3. storage drive, internal, 114 GB DATA
    4. storage drive, internal, 153 GB DATA
    5. storage drive, internal, 114 GB DATA
    6. storage drive, external, 279 GB DATA
    Free space (these are in the same order as above) is reported as:
    1. D: 121 GB
    2. DATA: 23 GB
    3. DATA: 18 GB
    4. DATA: 19 GB
    5. DATA: 19 GB
    6. DATA: 244 GB

    And all there is on the external drive is files that are in folders marked for duplication, and backups. I''ve just tried an experiment (create a new share with duplication off and put a couple of big files in it, total about 4 GB) to see where the files landed. They hit D: first, of course. After DE finished it's work, I see that 2. DATA only has 19 GB free. (D: also shows a loss of 4 GB, but I assume that will come back eventually.)

    So I'm pretty sure, at least for RC1, that WHS doesn't use external drives for primary storage. I just tried an experiment. I turned off duplication for a folder with about 18 GB of data. Then I turned duplication back on. I'm waiting for balancing to truly complete, but I'm learning more about DE in the process. When everything is said and done, I think the 18 GB of duplication will be pushed off to the external drive (down to 239 GB free at the moment) and I'll have more space free on my internal drives. But DE appears to be staging files back to the system drive for the duplication process, so that's down a bit further.

    Edit: balacing has finished. DE does a poor job of cleaning up after itself. D: is still at 117, and 6. DATA is down to about 230 GB. It already had some of the duplicated files on it before I started my experiment, so that's about right.

     

    Well, it sounds like your theory is correct (especially since Ryan's server started working again after he added another drive).  Unfortunately, in my opinion, that's not good....

     

    The fact that Ryan's server would not accept any new data when it still had 877.52 GB of free space has me more than a little concerned (and re-considering buying the OS now).  I can understand how WHS may want to prioritize where the data goes, but to just flat out refuse new data with that much free space left is, in my opinion, completely UNACCEPTABLE.  Why should the type/location of the drive matter?  Put the data somewhere (even if it has to go through a process of moving Folder Dup'ed files that may have been on one of the internal drives off to the external drive first, then move the new data to where the Dup'ed files were originally)!  I cannot believe MS would make such a terrible design flaw.  To me, this is far worse than the lack of a Primary Drive rebuild completion notification (at least that one only affects OEM/System Builders).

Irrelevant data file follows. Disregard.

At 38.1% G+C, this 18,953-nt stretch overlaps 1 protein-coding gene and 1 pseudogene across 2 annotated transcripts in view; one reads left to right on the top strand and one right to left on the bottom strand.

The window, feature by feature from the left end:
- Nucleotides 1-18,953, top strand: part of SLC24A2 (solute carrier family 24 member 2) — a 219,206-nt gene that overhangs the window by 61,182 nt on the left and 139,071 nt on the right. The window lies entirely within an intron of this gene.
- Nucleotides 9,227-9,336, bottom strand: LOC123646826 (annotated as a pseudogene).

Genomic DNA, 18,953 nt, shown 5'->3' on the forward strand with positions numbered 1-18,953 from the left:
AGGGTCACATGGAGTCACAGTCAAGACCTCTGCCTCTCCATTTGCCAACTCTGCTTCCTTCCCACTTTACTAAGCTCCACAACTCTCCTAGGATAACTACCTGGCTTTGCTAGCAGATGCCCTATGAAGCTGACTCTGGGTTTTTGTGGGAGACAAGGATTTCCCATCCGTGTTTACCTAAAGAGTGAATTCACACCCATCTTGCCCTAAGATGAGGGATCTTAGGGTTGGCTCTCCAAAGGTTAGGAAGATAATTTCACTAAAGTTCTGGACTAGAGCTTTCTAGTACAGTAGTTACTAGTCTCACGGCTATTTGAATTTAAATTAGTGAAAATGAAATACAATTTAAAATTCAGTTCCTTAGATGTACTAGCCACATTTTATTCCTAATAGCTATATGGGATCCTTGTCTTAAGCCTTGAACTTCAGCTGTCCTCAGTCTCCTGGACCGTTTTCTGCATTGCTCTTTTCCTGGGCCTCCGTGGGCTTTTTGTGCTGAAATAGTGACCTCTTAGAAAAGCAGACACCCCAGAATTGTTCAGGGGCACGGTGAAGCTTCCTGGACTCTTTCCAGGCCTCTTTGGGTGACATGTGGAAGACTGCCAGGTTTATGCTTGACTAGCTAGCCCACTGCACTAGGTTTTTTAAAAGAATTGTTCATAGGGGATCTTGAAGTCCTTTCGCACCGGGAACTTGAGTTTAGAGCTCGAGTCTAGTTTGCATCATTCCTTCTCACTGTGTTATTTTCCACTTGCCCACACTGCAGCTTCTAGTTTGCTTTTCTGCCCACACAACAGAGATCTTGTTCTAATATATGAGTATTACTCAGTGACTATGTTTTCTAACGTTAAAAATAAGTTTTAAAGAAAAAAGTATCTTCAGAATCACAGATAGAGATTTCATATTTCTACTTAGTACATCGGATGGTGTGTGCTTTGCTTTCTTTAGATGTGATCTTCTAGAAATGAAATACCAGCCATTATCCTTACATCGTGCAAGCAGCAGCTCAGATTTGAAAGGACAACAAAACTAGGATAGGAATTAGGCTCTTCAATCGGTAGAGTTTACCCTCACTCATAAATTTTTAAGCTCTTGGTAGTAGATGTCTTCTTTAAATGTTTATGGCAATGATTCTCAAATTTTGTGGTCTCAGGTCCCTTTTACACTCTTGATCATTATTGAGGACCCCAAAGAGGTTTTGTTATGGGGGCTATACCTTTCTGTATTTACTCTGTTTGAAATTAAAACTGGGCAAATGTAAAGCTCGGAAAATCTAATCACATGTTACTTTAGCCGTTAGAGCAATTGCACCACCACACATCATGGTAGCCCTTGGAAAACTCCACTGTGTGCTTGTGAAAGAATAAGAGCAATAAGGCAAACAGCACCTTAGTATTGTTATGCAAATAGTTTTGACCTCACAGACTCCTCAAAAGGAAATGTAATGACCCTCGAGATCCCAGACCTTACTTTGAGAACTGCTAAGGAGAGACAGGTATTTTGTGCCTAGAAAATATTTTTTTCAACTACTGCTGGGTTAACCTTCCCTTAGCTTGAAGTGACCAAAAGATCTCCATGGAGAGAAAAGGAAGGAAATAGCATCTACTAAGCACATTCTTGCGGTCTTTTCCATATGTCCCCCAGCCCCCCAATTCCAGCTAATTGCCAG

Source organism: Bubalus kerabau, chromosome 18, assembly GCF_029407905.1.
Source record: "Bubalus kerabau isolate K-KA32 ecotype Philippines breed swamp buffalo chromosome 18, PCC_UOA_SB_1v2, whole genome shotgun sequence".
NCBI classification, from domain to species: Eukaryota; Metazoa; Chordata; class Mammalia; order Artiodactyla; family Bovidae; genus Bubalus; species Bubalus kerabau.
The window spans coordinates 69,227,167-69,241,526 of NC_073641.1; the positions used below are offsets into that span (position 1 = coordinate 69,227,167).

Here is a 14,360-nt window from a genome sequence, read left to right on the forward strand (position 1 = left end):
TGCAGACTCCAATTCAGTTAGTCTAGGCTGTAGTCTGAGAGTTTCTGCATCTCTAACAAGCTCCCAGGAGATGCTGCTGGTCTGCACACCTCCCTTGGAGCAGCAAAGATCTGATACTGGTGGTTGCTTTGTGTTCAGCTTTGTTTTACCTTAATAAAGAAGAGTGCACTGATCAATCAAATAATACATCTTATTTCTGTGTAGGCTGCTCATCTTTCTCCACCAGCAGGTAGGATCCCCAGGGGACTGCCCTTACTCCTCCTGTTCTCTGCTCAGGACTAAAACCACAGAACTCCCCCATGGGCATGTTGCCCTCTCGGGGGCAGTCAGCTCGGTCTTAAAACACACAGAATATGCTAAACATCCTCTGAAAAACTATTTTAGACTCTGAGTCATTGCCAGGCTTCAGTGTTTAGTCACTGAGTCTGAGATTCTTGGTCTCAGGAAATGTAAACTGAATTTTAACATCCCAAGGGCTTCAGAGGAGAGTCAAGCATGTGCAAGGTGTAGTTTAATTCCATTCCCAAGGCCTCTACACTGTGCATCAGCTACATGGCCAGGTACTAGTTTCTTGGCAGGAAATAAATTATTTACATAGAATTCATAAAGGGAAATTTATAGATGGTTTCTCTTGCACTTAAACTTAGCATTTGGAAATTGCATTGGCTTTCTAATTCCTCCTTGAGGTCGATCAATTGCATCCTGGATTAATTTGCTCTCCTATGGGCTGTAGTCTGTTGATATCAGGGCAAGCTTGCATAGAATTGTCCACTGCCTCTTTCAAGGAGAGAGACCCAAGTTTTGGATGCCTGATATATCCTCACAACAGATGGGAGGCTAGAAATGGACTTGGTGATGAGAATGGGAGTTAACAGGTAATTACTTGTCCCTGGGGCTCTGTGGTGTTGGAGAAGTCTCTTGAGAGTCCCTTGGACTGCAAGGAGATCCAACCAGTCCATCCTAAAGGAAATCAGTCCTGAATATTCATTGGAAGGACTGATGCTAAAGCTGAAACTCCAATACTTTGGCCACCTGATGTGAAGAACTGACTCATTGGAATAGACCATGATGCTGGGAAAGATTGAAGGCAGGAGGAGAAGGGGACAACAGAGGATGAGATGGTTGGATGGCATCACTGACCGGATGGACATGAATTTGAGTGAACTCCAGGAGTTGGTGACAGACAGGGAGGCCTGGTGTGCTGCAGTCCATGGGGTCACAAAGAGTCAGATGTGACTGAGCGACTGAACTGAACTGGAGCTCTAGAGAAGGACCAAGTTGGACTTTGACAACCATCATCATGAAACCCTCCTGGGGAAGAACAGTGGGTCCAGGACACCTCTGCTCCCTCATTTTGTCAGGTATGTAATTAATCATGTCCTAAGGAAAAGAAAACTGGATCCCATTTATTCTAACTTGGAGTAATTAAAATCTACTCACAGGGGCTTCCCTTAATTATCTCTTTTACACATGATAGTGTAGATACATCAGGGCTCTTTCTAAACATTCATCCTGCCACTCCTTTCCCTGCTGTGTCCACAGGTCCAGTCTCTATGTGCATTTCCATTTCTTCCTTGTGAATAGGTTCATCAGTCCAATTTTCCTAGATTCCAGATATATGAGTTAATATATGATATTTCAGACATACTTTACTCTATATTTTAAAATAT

What seems really odd to me is that in my current WHS configuration, I have 2 drives (500 GB and 400 GB) with 800 GB of data stored on it.  I don't have any problems with "no more space" (even though it is obviously using the D partition for storing nearly half of the data).  So if it can use the D partition for data storage with only 2 drives, why can't it do it for 3 (or more)?

     

    As I said before, Ken, I sincerely hope you're wrong (but I don't think you are).  I would really like to hear from someone on the development team and see if Ken's theory is correct (and, more importantly, if this is how RTM is).  If so, Microsoft just lost 1 sale for sure (and I suspect more than that......)

    Saturday, September 1, 2007 9:46 PM
    Moderator
  • In a two-disk system, the D: partition is used for duplication and backups, in addition to being used for a landing zone and "tombstones". And it could be that it's used for primary storage too. I don't have spare hardware to build another WHS to test with right now, and testing in a VM isn't really satisfactory (in addition to which, I can't spare the disk space to actually fill those virtual drives).

    You can find out by checking the contents of C:\FS and D:\DE. Both are hidden. C:\FS contains mount points for all your storage drives, and D:\DE contains duplication and backups; if you have primary storage occurring on D: that's where it'll be too, I expect.
    Saturday, September 1, 2007 11:07 PM
    Moderator
  •  Ken Warren wrote: